SUPPORT WORKERS’ COMPENSATION REFORM SB 1066
Chicagoland Chamber of Commerce
Illinois Chamber of Commerce
Illinois Manufacturers’ Association
Illinois Retail Merchants Association
National Federation of Independent Business
Illinois Construction Industry Committee
SB 1066 represents a positive step forward in reforming Illinois’ Workers’ Compensation system. It is by no means a perfect piece of legislation, and will not end the debate on Workers’ Compensation, but we anticipate that SB 1066 will reduce the cost of workers’ compensation for employers.
While we sought a more ambitious bill, the Joint Employers Group believes that there are enough good measures in the legislation that it deserves our support and we are encouraging lawmakers and Governor Quinn to support SB 1066.
One of the most important factors leading to this conclusion is that SB 1066 should reduce the costs associated with Workers’ Compensation without doing any harm to employees. Among the key provisions in the Workers’ Compensation bill are:
1. There will be a 15 percent across the board reduction in the Medical Fee Schedule.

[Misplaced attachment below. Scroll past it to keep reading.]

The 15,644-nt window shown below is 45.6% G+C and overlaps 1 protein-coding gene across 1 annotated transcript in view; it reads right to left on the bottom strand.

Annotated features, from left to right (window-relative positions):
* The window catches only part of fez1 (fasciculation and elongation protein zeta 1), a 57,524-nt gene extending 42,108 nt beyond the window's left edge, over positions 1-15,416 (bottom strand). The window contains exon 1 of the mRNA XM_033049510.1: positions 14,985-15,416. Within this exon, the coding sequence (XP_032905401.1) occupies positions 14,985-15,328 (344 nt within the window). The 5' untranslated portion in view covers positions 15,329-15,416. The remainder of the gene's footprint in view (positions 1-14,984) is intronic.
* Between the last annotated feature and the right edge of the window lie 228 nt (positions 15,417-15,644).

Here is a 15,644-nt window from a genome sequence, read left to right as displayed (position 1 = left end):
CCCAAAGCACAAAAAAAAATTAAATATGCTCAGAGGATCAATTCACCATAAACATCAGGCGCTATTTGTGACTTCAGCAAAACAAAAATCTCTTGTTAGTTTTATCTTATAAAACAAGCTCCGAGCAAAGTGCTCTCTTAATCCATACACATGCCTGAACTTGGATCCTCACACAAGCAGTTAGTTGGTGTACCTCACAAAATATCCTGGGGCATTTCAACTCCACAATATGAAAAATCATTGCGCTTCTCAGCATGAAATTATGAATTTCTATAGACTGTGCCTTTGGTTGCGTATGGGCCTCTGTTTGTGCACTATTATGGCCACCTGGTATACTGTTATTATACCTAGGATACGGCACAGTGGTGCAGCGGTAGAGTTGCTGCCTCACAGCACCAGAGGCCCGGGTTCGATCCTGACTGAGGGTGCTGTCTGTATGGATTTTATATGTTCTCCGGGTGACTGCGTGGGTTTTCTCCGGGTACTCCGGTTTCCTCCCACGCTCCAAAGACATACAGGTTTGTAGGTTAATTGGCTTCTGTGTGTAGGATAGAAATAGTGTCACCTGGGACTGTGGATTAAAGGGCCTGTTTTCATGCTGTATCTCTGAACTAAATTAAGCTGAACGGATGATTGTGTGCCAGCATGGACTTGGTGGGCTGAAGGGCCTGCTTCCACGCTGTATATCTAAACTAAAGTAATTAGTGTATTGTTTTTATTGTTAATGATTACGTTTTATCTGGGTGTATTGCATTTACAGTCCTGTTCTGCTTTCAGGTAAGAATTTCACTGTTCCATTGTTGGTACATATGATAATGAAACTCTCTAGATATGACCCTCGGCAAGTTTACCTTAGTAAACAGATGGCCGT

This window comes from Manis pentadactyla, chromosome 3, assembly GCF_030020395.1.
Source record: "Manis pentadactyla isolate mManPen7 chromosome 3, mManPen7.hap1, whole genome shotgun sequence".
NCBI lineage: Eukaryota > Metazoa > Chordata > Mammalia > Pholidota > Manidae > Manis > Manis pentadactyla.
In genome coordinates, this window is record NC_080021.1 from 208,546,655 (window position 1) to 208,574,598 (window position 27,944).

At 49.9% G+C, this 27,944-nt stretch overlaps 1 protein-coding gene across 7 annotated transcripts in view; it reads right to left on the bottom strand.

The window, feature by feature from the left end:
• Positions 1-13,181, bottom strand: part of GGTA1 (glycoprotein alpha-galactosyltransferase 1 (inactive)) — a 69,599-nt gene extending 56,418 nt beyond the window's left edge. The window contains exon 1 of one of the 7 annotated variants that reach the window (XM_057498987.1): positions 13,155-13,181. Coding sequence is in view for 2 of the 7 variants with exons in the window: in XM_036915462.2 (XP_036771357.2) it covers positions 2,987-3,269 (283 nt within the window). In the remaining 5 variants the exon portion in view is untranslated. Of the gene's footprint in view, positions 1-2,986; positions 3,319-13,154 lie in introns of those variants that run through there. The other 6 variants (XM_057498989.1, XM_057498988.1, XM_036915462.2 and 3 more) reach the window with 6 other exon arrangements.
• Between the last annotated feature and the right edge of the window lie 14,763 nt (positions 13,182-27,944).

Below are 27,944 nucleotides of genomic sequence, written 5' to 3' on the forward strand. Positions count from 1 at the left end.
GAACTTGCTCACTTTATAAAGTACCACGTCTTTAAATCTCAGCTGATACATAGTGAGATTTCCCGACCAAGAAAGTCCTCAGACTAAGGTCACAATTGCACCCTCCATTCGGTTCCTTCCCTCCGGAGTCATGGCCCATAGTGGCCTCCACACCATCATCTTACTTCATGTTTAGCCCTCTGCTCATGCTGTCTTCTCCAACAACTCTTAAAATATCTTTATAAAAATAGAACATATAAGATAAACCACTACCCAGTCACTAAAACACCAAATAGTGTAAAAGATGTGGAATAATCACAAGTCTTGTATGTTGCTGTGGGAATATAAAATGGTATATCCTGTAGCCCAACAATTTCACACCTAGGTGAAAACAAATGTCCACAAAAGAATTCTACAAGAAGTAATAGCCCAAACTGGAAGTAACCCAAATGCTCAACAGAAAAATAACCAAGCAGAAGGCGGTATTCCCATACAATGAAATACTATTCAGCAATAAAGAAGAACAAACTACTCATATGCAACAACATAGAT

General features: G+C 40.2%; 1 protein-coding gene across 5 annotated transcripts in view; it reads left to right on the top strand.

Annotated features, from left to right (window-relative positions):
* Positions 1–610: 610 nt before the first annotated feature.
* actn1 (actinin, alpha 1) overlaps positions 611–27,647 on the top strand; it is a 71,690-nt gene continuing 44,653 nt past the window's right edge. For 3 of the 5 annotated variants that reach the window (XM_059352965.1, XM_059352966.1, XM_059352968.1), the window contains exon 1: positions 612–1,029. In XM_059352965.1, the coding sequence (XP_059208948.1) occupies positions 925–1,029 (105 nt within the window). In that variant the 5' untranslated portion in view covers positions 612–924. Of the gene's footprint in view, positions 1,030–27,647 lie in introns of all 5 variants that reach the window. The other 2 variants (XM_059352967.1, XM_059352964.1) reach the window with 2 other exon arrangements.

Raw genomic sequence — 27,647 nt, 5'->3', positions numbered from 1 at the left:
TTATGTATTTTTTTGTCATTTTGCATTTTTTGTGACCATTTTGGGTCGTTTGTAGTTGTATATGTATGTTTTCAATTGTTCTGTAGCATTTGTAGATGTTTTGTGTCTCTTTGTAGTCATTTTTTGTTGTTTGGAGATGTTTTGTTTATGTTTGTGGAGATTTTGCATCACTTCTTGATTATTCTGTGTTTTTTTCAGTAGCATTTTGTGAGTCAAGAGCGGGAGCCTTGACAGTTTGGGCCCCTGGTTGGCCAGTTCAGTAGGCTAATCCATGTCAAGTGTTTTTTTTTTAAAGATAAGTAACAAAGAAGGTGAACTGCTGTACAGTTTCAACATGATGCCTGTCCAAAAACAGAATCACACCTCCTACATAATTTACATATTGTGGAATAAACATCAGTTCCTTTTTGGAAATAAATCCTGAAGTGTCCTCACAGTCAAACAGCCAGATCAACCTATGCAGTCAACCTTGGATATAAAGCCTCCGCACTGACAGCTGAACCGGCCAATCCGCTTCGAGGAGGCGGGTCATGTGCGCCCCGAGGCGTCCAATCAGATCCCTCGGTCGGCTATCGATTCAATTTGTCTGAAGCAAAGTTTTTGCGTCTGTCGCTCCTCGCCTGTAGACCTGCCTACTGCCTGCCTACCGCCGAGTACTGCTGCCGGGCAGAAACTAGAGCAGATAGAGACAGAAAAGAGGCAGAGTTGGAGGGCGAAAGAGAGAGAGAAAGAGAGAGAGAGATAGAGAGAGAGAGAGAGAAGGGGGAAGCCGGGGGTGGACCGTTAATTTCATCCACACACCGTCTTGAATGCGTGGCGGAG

2. Alcohol or illegal drugs will now be presumed to be the cause of the injury if a worker is injured while under their influence. Under current law, an employee can be entitled to receive WC benefits if they are under the influence of illegal drugs and alcohol.
3. Workers’ compensation benefits for wage differential will be capped at the age of 67 or 5 years after the injury, whichever is later. This is a major step forward because current law allows these benefits to be paid beyond retirement age.
4. If an employee is injured on the job, they have to first see a physician chosen by the employer. Injured employees can only see one additional physician if they are dissatisfied with the quality of care. Under current law, employees can “doctor shop” and visit as many physicians as they like in order to get a favorable opinion. Current law does not provide employers with any ability to choose the physician.
5. It strengthens the utilization review procedure meaning that medical treatments received by injured employees are subject to peer review and must fall within nationally recognized treatment standards and evidenced based medicine. This helps eliminate the subjective determination of doctors who can order countless tests and treatments that significantly increase costs. We believe this will result in better care for injured workers and enhanced return to work.